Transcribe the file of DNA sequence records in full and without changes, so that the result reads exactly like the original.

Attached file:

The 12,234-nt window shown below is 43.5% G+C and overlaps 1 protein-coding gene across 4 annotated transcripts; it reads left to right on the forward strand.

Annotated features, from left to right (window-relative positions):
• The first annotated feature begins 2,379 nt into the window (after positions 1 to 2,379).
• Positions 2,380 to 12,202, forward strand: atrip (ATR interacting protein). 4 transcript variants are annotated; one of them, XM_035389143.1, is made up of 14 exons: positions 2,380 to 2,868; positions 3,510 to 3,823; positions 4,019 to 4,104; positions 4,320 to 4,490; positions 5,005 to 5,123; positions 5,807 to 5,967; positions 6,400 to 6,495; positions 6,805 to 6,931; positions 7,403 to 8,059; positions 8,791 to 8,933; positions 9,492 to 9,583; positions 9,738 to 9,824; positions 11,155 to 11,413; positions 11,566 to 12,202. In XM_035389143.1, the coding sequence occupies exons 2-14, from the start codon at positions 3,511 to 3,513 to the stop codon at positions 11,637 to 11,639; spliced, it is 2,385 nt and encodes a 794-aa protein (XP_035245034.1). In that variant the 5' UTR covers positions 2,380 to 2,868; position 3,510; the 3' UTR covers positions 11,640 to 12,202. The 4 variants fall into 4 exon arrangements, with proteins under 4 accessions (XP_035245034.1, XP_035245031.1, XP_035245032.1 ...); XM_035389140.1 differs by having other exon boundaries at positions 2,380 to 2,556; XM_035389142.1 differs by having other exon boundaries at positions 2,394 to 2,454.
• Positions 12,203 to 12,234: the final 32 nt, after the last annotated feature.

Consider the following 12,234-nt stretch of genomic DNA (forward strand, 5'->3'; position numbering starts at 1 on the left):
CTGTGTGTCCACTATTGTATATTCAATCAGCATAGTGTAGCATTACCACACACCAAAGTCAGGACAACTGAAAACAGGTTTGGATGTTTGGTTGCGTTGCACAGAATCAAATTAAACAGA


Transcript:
The 12,234-nt window shown below is 43.5% G+C and overlaps 1 protein-coding gene across 4 annotated transcripts; it reads left to right on the forward strand.

Annotated features, from left to right (window-relative positions):
• The first annotated feature begins 2,379 nt into the window (after positions 1 to 2,379).
• Positions 2,380 to 12,202, forward strand: atrip (ATR interacting protein). 4 transcript variants are annotated; one of them, XM_035389143.1, is made up of 14 exons: positions 2,380 to 2,868; positions 3,510 to 3,823; positions 4,019 to 4,104; positions 4,320 to 4,490; positions 5,005 to 5,123; positions 5,807 to 5,967; positions 6,400 to 6,495; positions 6,805 to 6,931; positions 7,403 to 8,059; positions 8,791 to 8,933; positions 9,492 to 9,583; positions 9,738 to 9,824; positions 11,155 to 11,413; positions 11,566 to 12,202. In XM_035389143.1, the coding sequence occupies exons 2-14, from the start codon at positions 3,511 to 3,513 to the stop codon at positions 11,637 to 11,639; spliced, it is 2,385 nt and encodes a 794-aa protein (XP_035245034.1). In that variant the 5' UTR covers positions 2,380 to 2,868; position 3,510; the 3' UTR covers positions 11,640 to 12,202. The 4 variants fall into 4 exon arrangements, with proteins under 4 accessions (XP_035245034.1, XP_035245031.1, XP_035245032.1 ...); XM_035389140.1 differs by having other exon boundaries at positions 2,380 to 2,556; XM_035389142.1 differs by having other exon boundaries at positions 2,394 to 2,454.
• Positions 12,203 to 12,234: the final 32 nt, after the last annotated feature.

Consider the following 12,234-nt stretch of genomic DNA (forward strand, 5'->3'; position numbering starts at 1 on the left):
CTGTGTGTCCACTATTGTATATTCAATCAGCATAGTGTAGCATTACCACACACCAAAGTCAGGACAACTGAAAACAGGTTTGGATGTTTGGTTGCGTTGCACAGAATCAAATTAAACAGA